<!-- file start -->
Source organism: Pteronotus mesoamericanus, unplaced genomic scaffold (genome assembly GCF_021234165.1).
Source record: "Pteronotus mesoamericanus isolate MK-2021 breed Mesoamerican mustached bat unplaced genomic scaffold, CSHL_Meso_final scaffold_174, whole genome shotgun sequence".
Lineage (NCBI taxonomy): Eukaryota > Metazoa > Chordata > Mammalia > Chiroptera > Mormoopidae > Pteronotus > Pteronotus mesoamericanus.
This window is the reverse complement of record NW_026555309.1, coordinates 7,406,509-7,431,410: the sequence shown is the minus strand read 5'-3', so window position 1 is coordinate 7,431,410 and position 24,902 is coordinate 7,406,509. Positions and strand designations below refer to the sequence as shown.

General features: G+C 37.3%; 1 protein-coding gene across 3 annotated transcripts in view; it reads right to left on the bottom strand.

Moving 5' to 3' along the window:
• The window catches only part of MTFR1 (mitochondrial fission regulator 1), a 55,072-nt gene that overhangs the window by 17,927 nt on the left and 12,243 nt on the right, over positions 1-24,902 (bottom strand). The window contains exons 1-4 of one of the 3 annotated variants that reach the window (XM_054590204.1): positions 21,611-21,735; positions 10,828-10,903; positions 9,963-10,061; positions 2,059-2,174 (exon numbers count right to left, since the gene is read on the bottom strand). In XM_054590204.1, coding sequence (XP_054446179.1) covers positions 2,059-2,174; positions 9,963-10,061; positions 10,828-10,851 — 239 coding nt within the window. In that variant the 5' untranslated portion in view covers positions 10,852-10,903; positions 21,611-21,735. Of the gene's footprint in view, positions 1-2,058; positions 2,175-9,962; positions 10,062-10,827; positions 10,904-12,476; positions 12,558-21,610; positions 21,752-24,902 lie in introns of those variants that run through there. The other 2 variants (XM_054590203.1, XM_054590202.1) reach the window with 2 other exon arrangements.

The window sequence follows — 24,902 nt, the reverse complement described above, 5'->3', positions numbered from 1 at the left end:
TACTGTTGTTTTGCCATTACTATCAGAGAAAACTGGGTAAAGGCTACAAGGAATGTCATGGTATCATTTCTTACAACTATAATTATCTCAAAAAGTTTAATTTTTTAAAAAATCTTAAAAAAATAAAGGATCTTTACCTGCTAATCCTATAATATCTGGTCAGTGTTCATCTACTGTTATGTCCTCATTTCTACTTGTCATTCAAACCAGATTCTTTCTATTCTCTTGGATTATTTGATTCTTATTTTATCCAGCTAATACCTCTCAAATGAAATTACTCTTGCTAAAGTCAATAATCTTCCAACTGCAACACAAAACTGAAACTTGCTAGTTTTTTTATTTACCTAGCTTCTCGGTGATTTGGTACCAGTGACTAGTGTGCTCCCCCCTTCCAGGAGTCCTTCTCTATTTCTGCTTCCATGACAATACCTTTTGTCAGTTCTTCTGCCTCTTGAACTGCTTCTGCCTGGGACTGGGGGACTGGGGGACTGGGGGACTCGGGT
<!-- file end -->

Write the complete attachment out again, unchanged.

Source organism: Pteronotus mesoamericanus, unplaced genomic scaffold (genome assembly GCF_021234165.1).
Source record: "Pteronotus mesoamericanus isolate MK-2021 breed Mesoamerican mustached bat unplaced genomic scaffold, CSHL_Meso_final scaffold_174, whole genome shotgun sequence".
Lineage (NCBI taxonomy): Eukaryota > Metazoa > Chordata > Mammalia > Chiroptera > Mormoopidae > Pteronotus > Pteronotus mesoamericanus.
This window is the reverse complement of record NW_026555309.1, coordinates 7,406,509-7,431,410: the sequence shown is the minus strand read 5'-3', so window position 1 is coordinate 7,431,410 and position 24,902 is coordinate 7,406,509. Positions and strand designations below refer to the sequence as shown.

General features: G+C 37.3%; 1 protein-coding gene across 3 annotated transcripts in view; it reads right to left on the bottom strand.

Moving 5' to 3' along the window:
• The window catches only part of MTFR1 (mitochondrial fission regulator 1), a 55,072-nt gene that overhangs the window by 17,927 nt on the left and 12,243 nt on the right, over positions 1-24,902 (bottom strand). The window contains exons 1-4 of one of the 3 annotated variants that reach the window (XM_054590204.1): positions 21,611-21,735; positions 10,828-10,903; positions 9,963-10,061; positions 2,059-2,174 (exon numbers count right to left, since the gene is read on the bottom strand). In XM_054590204.1, coding sequence (XP_054446179.1) covers positions 2,059-2,174; positions 9,963-10,061; positions 10,828-10,851 — 239 coding nt within the window. In that variant the 5' untranslated portion in view covers positions 10,852-10,903; positions 21,611-21,735. Of the gene's footprint in view, positions 1-2,058; positions 2,175-9,962; positions 10,062-10,827; positions 10,904-12,476; positions 12,558-21,610; positions 21,752-24,902 lie in introns of those variants that run through there. The other 2 variants (XM_054590203.1, XM_054590202.1) reach the window with 2 other exon arrangements.

The window sequence follows — 24,902 nt, the reverse complement described above, 5'->3', positions numbered from 1 at the left end:
TACTGTTGTTTTGCCATTACTATCAGAGAAAACTGGGTAAAGGCTACAAGGAATGTCATGGTATCATTTCTTACAACTATAATTATCTCAAAAAGTTTAATTTTTTAAAAAATCTTAAAAAAATAAAGGATCTTTACCTGCTAATCCTATAATATCTGGTCAGTGTTCATCTACTGTTATGTCCTCATTTCTACTTGTCATTCAAACCAGATTCTTTCTATTCTCTTGGATTATTTGATTCTTATTTTATCCAGCTAATACCTCTCAAATGAAATTACTCTTGCTAAAGTCAATAATCTTCCAACTGCAACACAAAACTGAAACTTGCTAGTTTTTTTATTTACCTAGCTTCTCGGTGATTTGGTACCAGTGACTAGTGTGCTCCCCCCTTCCAGGAGTCCTTCTCTATTTCTGCTTCCATGACAATACCTTTTGTCAGTTCTTCTGCCTCTTGAACTGCTTCTGCCTGGGACTGGGGGACTGGGGGACTGGGGGACTCGGGT